McCullough

November 02, 2017

Katie McCullough for The Times London: All the EU’s Work in the Highlands is Now Under Threat

Assistant Professor Katie McCullough writes for The Times London's "Thunderer" column Tuesday, October 10, 2017:

The Highlands and Islands of Scotland have always been a problem to outsiders. Though the roots go back further, it was during the Age of Improvement (ca. 1770-1850) that outsiders created the notion that this area, in contrast to the rest of the UK, was in perpetual decline due to stunted economic development and de-population. According to this line of thought, those who didn’t emigrate chose to live in a suspended state of poverty due to an unwillingness to change. However, “the Highland Problem,” as this construction is normally called, had more to do with a lack of sustained investment in more diverse locally-appropriate industries and an economy that was far too reliant upon international markets. Nevertheless, the idea that the area was “beyond help” and that Highlanders were resistant to change, lasted well into the twentieth century.

In recent years, thanks largely to the EU, the construction of “the Highland Problem” seems to finally be in abeyance. There were efforts to develop the economy from the late eighteenth century onwards (except, generally speaking, during the Highland Clearances) by both private and state enterprise, supporting industries associated with the area today such as fishing, fine woollen products, tourism, and whisky. But it wasn’t until the 1980s when the European Union began a program of tailored structural assistance in line with other areas of the UK deemed to be underperforming, such as West Wales & the Valleys and Merseyside, that the economy of the H&I witnessed significant growth. Since then, working with local agencies such as Highland and Island Enterprise, the University of the Highlands and Islands (given university status in 2011 thanks largely to European structural funds) and Scotland Europa, EU support has led to unprecedented advances in economic development and both population retention and growth. Young people are staying home to study at the various campuses of UHI, which also attracts a significant number of international students, and the programs it offers and the research its scholars perform are largely intended to develop and sustain every facet of life in the H&I. Communication networks are improving, and a migrant population—largely from Europe—helps to fill the growing number of jobs in tech, tourism, energy, renewables and any number of SMEs supported by EU structural funding.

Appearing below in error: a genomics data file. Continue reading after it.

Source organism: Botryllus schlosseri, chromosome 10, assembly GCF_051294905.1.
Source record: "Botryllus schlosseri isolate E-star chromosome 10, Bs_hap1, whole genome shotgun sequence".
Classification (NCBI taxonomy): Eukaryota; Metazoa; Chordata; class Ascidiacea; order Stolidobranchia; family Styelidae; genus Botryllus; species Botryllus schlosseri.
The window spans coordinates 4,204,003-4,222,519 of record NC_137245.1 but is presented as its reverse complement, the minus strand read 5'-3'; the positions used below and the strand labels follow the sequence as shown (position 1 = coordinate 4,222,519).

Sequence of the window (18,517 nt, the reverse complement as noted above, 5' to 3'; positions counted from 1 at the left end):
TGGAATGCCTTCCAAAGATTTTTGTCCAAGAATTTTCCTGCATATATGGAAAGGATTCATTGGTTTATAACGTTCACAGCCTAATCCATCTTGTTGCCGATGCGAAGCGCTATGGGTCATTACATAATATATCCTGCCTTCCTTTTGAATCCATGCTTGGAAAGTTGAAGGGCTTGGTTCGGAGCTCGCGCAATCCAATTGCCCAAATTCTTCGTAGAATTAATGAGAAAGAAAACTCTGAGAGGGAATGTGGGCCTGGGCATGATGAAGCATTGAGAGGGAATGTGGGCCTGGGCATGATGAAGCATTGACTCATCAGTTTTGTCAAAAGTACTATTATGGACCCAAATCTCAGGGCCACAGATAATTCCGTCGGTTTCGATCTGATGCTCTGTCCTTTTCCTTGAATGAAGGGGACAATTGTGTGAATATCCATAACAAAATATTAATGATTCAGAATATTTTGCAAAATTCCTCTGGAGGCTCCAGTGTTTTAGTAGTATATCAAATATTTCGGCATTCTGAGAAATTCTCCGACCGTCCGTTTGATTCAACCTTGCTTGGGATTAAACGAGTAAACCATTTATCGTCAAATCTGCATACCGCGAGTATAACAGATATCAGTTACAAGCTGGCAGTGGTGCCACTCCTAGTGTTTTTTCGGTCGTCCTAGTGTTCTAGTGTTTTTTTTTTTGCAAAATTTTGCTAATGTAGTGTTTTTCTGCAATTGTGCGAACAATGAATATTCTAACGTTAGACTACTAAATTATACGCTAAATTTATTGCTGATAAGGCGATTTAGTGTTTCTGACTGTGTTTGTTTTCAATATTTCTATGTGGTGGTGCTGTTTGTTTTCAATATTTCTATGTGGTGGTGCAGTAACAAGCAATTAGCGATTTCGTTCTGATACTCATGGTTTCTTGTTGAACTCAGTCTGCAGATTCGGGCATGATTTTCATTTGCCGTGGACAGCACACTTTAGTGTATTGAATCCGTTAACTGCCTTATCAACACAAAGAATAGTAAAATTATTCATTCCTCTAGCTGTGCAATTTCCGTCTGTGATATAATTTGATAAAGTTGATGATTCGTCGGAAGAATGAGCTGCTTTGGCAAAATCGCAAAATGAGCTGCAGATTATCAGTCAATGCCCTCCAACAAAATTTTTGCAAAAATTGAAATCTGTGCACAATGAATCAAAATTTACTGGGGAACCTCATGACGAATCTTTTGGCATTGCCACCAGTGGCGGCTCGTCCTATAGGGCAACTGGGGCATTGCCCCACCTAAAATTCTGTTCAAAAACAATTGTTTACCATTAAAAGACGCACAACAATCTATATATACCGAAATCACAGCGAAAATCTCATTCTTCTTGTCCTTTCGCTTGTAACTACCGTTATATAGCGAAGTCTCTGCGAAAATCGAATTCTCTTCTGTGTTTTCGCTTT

However, this significant momentum of social and economic development of the H&I is under threat as the UK prepares to leave the EU. In 2011, the population of the H&I was 466,112, the highest ever recorded. There was hope by those involved in the continued development of the area that the population would rise to half a million by the year 2027, which is predicted to happen at the current rate of increase. The business start-up rate is above the Scottish average, the unemployment rate is below the UK average, and Inverness—the capital of the Highlands—is one of the UK’s fastest growing cities. It seems that the Highlands and Islands have left behind its problem status and instead can now be held up as an example of what a successful region looks like. Indigenous ingenuity, EU funding, a University, population retention and migration to the area, have been the keys to success. With Brexit, the fate of the Highlands and Islands hangs in the balance once again.

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